Reviewed by Harriet
‘two sisters, four nights, one city’ is the subtitle of this riveting new novel by Lucy Caldwell. I don’t think I’ve ever used the term riveting in a review before, but it seems to fit the total absorption that overcame me while I was reading it.
The city is Belfast, and the four nights are those of the Belfast Blitz, in which, between 7 April and 6 May 1941, huge swathes of Northern Ireland’s capital city were destroyed in a series of German air raids. With few anti-aircraft guns or bomb shelters, and holding numerous manufactories providing ships and aircraft for the war effort, it must have seemed an easy and rewarding target. Many people died – and with no adequate mortuaries, bodies, and parts of them, were piled in public places for relatives to attempt to identify, though numerous were never claimed and ended in mass graves. Many houses were destroyed or burned down by incendiary bombs. Belfast will never be quite the same again, and nor will the lives of the novel’s young protagonists.
So much for the history. But this is to look at it in retrospect, and Lucy Caldwell’s book is quite literally a blow by blow account of this terrifying month as seen through the eyes of Emma Bell, a volunteer in the First Aid post and her older sister Audrey. Audrey, just turned twenty-one, is working in a dull job in the tax office and, soon after the novel opens, accepts a marriage proposal from Dr Richard Graham, who works with her doctor father. Audrey says at one point that she’s waiting for her life to begin, and the same is true for Emma. Both of them will have their lives radically changed by the time the raids have ended. So too will some of the minor characters, among them Wee Betty Binks, a fourteen-year-old maid, and six-year-old Maisie, who lives a happy, secure life with her Mammy. And not to forget the sisters’ mother Florence Bell, who has her own narrative moments, in which she remembers a lost, never forgotten love.
The novel is structured according to the raids that take place in the course of the month. Thus it begins with The Dockside Raid: Emma is the first to wake up, wondering what noise disturbed her sleep: ‘And then she hears it again. The long, roaring whine of a plane flying overhead, the crackle of what must be gunfire , then a dreadful, dull, booming thud’. The family is roused, and crowds into a tiny space under the stairs. They recite poems, sing hymns. Then they run out of both, and sit silently, trying to count the seconds between the noise of the overhead planes and the sound of the falling bombs. At last it’s over and they hear the All Clear. ‘We have survived’, thinks Emma, ‘but for what?”
For what is what the rest of the novel explores. Emma falls in love with Sylvia, her supervisor, an older, experienced woman, with whom she spends an astonishing, eye-opening, wonderfully fulfilling night, only to lose her new found lover in a raid. Audrey realises that she isn’t in love with Richard, and breaks off her engagement. Florence struggles to accept her loss and make the most of her family and her loving, loyal husband. Little Maisie gets separated from her mother during a raid and is rescued by Audrey. But in truth all these things, though valuable and important, have to take second place to the vividness of the blitz itself, terrifying but sometimes terrifyingly beautiful, as Audrey herself observes when, looking up at the sky, she sees the magnesium flares, dropped to guide the firebombs,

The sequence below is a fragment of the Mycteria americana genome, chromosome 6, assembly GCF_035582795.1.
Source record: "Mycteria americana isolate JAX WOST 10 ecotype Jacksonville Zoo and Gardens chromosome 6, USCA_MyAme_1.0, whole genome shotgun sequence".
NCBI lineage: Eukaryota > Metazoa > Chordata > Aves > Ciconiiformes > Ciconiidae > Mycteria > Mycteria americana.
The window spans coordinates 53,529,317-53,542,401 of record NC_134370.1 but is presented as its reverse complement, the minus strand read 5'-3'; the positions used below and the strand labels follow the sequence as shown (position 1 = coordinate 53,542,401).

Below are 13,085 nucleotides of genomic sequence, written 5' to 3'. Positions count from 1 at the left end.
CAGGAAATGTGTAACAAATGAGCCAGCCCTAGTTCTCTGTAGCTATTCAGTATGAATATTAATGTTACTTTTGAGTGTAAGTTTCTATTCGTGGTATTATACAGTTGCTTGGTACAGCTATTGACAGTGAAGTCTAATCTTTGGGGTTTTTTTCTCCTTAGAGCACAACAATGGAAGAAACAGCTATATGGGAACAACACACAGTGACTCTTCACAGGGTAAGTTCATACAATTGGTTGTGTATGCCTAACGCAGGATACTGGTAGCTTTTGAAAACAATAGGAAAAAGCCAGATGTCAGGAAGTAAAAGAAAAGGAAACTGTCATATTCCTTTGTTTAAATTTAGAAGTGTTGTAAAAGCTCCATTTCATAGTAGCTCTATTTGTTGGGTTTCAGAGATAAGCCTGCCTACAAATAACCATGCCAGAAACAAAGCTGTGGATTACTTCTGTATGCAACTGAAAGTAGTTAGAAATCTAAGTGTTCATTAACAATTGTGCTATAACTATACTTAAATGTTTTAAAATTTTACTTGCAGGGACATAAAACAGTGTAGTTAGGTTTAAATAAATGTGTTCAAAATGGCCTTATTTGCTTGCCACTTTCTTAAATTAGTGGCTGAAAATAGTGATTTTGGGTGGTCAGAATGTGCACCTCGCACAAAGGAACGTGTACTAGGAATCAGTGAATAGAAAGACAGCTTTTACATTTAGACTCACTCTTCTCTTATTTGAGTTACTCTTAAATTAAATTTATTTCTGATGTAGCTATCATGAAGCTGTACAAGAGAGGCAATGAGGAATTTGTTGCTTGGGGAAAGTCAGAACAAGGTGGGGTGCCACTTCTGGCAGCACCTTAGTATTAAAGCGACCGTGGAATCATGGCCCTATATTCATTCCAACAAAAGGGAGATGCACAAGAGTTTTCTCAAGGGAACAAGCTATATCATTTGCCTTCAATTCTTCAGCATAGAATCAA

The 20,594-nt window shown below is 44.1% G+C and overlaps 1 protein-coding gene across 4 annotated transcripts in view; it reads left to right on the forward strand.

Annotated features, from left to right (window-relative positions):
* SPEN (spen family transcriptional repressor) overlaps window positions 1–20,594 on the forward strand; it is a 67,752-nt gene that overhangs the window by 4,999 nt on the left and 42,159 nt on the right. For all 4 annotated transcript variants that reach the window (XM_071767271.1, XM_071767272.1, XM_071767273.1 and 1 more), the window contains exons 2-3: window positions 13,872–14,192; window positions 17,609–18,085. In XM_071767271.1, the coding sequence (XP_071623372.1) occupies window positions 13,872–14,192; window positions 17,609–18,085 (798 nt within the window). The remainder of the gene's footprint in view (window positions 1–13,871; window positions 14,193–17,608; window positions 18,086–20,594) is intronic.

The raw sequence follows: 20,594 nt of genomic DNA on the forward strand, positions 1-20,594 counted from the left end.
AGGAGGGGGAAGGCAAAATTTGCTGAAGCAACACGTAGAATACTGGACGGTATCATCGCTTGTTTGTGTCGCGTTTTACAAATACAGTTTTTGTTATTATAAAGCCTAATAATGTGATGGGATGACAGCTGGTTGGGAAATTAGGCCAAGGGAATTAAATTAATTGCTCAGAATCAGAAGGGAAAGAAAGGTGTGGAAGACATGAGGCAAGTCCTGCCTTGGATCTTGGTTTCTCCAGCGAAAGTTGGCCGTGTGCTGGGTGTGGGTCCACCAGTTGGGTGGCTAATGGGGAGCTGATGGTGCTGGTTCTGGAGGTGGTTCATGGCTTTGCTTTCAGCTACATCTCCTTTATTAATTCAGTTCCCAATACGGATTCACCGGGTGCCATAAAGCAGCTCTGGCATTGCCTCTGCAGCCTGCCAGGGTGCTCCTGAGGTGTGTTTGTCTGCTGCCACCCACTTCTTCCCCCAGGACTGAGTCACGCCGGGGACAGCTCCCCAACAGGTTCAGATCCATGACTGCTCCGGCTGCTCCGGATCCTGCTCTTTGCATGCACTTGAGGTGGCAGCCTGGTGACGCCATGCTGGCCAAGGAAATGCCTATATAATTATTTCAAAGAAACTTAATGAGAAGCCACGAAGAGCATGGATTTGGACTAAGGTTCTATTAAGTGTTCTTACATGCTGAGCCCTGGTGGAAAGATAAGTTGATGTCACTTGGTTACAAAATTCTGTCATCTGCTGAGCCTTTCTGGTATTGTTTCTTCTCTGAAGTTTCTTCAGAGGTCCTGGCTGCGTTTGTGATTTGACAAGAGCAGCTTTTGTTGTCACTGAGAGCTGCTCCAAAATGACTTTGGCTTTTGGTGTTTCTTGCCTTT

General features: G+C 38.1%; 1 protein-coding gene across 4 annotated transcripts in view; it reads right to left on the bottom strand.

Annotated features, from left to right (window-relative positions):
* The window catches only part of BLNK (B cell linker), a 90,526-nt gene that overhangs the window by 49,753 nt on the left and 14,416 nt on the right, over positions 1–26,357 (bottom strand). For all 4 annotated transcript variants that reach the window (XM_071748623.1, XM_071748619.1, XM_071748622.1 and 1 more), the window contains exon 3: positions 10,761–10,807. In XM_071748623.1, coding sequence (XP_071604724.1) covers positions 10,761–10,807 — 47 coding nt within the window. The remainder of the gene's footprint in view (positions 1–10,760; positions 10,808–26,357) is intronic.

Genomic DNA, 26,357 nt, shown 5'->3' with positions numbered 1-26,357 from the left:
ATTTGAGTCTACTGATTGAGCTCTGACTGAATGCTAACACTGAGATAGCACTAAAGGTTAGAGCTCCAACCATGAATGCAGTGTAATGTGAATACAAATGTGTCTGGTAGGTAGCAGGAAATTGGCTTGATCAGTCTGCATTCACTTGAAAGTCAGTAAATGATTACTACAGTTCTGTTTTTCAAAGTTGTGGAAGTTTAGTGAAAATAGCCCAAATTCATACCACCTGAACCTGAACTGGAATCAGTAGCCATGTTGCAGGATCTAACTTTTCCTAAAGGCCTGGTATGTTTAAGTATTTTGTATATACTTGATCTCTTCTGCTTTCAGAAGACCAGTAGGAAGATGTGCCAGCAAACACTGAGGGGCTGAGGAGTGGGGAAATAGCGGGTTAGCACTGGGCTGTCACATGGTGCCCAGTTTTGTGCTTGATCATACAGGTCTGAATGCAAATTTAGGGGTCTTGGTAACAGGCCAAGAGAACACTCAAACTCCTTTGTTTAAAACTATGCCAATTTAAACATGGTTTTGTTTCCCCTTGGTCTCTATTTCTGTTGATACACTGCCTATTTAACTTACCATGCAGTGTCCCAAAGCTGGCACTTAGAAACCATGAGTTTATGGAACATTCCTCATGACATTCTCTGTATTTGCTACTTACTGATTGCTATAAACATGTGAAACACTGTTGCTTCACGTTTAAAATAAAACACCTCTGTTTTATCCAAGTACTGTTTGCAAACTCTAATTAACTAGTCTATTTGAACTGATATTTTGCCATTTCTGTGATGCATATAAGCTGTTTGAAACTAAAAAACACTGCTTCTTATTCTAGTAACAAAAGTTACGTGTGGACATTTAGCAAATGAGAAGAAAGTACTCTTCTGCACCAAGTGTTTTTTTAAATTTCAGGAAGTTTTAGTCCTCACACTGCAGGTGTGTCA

bursting into incandescent light, hanging there over the city like chandeliers: you can even make out the ghostly silken shapes of the parachutes themselves . . . The pilots are laying an incendiary carpet…
The novel is full of such vivid images, most rather less beautiful than the firebombs: the crowds of people fleeing the city to escape the raids, ‘Cars, carts, bicycles, perambulators, bath chairs … anything with wheels. The rag and bone men, the coke men, the auldfellas with their ice cream trikes’; the ‘bulging hessian sacks’ holding the dismembered parts of bodies; the houses with their fronts blown away, revealing walls glittering with shards of glass from broken mirrors; the homeless people who ‘you passed in the streets, some walking with purpose, some wandering one way, then turning and walking back the other. Others just standing’.
And lightly but tellingly touched on here is the reaction of mainland Britain to these events, most noticeably towards the end, when Winston Churchill telephones Sir Wilfred Spender, the head of Belfast’s civil service, to ask what he is doing to protect the statue of the unionist politician Edward Carson, which stands outside Stormont:
Sir Wilfred suggests to Mr Churchill that the large crater caused by a six-hundred-pound bomb about one hundred yards from the statue shows that no adequate steps can be taken to ensure its survival beyond removing it from its current site, but that current resources are being deployed to help remove the living from buildings condemned, and the deceased from the rubble.
I have read and reviewed several of Lucy Cladwell’s novels and short stories, including Multitudes which appeared in Shiny a few years ago, but for me this is her finest yet. I also interviewed her on my personal blog back in 2011, and she said some very interesting things about her writing process (see here) which would I think be as relevant now as they were then. She’s an important writer and this is an important book.
Harriet is one of the founders and co-editor of Shiny New Books
Lucy Caldwell, These Days (Faber & Faber, 2022). 978-0571371303, 288pp., hardback.
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